SSE has caved in on energy price freezes

The energy giant has announced it's freezing energy prices until 2016. The ball is in the rest of the 'Big Six's' court.

by Rachel Savage
Last Updated: 17 Jul 2014

Energy companies have been doing their level best to weather the popular storm that has been raging since last September, when Ed Miliband promised to freeze energy prices for 20 months if Labour is elected next year and they started hiking household bills. However, even the biggest businesses can only stand so much pressure and SSE has become the first of the ‘Big Six’ finally to crack.

The UK’s second-largest energy supplier announced it is freezing household gas and electricity prices until 2016, partly funded by a £100m cost-cutting programme that includes 500 job losses. However, the company said the move will still cut its profits, the ‘adjusted’ version of which has risen every year since it was formed in 1998.

It’s a veritable volte-face for chief exec Alistair Philips-Davies who said, ‘price freezes… will lead to unsustainable loss-making retail businesses,’ when Ed Miliband first set out his headline-grabbing policy.

Today Philips-Davies was in a rather humbler mood, stating, ‘We’re responding to the questions that have been asked of us with a positive agenda for customers, including the longest ever unconditional energy price freeze.’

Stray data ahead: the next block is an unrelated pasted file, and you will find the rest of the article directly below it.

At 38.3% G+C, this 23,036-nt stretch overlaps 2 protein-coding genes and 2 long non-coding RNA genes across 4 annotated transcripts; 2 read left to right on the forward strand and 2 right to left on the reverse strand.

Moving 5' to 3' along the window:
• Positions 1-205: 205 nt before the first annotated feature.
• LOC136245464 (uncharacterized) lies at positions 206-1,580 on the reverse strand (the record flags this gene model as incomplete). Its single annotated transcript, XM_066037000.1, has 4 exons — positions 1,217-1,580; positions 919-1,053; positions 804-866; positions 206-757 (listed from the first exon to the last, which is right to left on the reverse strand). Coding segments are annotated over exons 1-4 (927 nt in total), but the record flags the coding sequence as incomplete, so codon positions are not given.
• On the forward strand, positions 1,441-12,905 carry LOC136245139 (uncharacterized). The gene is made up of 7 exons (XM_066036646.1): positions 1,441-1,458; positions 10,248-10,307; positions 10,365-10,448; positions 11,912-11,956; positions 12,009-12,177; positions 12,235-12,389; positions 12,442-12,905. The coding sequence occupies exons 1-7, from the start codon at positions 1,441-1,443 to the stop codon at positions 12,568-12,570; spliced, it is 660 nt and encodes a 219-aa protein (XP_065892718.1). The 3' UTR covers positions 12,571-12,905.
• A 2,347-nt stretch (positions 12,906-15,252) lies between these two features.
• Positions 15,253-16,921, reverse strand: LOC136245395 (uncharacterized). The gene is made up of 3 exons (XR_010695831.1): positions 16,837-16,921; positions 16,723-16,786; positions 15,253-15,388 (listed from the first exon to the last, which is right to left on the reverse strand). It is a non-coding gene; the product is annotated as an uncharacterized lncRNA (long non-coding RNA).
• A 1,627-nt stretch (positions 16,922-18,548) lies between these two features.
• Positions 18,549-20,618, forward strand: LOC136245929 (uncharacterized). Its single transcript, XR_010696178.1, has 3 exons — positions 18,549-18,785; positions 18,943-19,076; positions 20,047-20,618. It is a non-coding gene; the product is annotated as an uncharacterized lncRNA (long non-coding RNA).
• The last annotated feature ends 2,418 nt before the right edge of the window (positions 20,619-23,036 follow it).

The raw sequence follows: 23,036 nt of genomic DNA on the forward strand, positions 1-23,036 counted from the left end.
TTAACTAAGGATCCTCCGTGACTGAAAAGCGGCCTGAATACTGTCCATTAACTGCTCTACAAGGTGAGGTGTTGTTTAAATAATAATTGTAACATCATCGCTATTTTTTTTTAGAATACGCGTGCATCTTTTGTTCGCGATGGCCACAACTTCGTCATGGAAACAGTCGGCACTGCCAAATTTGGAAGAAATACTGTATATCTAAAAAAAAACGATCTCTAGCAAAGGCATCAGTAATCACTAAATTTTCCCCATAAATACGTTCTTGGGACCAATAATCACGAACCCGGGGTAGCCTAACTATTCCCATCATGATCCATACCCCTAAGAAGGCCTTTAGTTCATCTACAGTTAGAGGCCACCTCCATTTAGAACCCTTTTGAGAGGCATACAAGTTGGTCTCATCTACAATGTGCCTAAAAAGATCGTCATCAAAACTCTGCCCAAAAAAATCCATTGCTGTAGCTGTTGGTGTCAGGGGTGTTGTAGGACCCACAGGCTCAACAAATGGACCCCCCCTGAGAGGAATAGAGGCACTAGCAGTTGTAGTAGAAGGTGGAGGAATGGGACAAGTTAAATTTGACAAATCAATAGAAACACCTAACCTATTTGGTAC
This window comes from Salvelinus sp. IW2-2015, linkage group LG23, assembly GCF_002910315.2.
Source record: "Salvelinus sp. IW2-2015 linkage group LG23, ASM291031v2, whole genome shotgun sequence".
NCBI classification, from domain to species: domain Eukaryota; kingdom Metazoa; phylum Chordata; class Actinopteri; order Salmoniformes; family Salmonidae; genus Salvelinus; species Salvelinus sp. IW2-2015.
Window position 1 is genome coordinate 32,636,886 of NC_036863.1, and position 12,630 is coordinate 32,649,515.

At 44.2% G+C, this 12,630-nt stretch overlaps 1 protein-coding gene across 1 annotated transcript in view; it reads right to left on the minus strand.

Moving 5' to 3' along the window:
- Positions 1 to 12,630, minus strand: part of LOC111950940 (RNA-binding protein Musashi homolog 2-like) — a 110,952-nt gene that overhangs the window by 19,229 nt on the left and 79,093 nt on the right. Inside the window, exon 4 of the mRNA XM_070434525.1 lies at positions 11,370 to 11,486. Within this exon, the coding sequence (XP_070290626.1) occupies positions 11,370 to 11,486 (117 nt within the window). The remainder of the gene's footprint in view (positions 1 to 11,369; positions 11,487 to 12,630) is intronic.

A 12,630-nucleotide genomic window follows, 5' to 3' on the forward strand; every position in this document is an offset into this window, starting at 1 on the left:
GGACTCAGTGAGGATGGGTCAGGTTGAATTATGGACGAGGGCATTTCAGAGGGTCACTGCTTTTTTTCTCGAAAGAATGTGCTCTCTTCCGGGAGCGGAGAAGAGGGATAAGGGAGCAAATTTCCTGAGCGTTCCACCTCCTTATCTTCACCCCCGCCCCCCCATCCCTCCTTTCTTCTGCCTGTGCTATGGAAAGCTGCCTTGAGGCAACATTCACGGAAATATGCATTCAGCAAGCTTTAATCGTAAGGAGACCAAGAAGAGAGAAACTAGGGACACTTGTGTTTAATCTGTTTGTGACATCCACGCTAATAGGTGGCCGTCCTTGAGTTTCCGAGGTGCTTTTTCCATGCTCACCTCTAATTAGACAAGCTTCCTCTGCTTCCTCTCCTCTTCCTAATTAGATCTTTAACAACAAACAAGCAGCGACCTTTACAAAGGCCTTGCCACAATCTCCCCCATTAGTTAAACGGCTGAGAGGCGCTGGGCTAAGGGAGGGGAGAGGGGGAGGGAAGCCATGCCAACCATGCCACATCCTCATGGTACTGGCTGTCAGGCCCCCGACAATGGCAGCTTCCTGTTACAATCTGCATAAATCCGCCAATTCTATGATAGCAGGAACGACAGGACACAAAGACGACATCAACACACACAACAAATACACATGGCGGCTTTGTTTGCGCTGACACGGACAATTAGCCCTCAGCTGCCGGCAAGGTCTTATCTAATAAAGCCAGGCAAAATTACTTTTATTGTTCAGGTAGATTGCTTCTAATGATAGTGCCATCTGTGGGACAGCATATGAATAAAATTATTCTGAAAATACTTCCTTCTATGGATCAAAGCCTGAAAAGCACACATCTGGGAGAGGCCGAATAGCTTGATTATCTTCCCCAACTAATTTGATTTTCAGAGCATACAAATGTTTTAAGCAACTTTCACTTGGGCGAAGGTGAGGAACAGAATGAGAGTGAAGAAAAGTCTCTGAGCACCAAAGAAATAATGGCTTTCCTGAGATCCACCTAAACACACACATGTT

The energy giant also dealt a blow to renewable energy, announcing it was shelving three offshore wind farm projects and scaling back its investment in another three as part of £1bn of asset sales. Bad news for Siemens, which just yesterday unveiled plans for a £310m wind turbine factory in Hull.

SSE, which supplies around 5 million households, didn’t stop there, saying it is going to legally separate its retail and wholesale businesses to ‘improve transparency’. The move comes a day before regulator Ofgem, which has been flexing its muscles of late, announces whether there will be a competition inquiry into the industry.

Small energy companies and Labour have been saying for a while that the ‘Big Six’ - British Gas, SSE, npower, ScottishPower, EDF Energy and E.On - having both supply and generation arms snarls up competition. SSE, then, seems to be anticipating a full-blown competition investigation.

‘I hope that people will start to recognise SSE is not part of the problem but part of the solution,’ Philips-Davies said rather, er, hopefully. Investors seem to think its a good idea anyway - shares were up 2% this morning.

The ball is now back with the rest of the ‘Big Six’ - it’s all fun and games in the energy industry right now.

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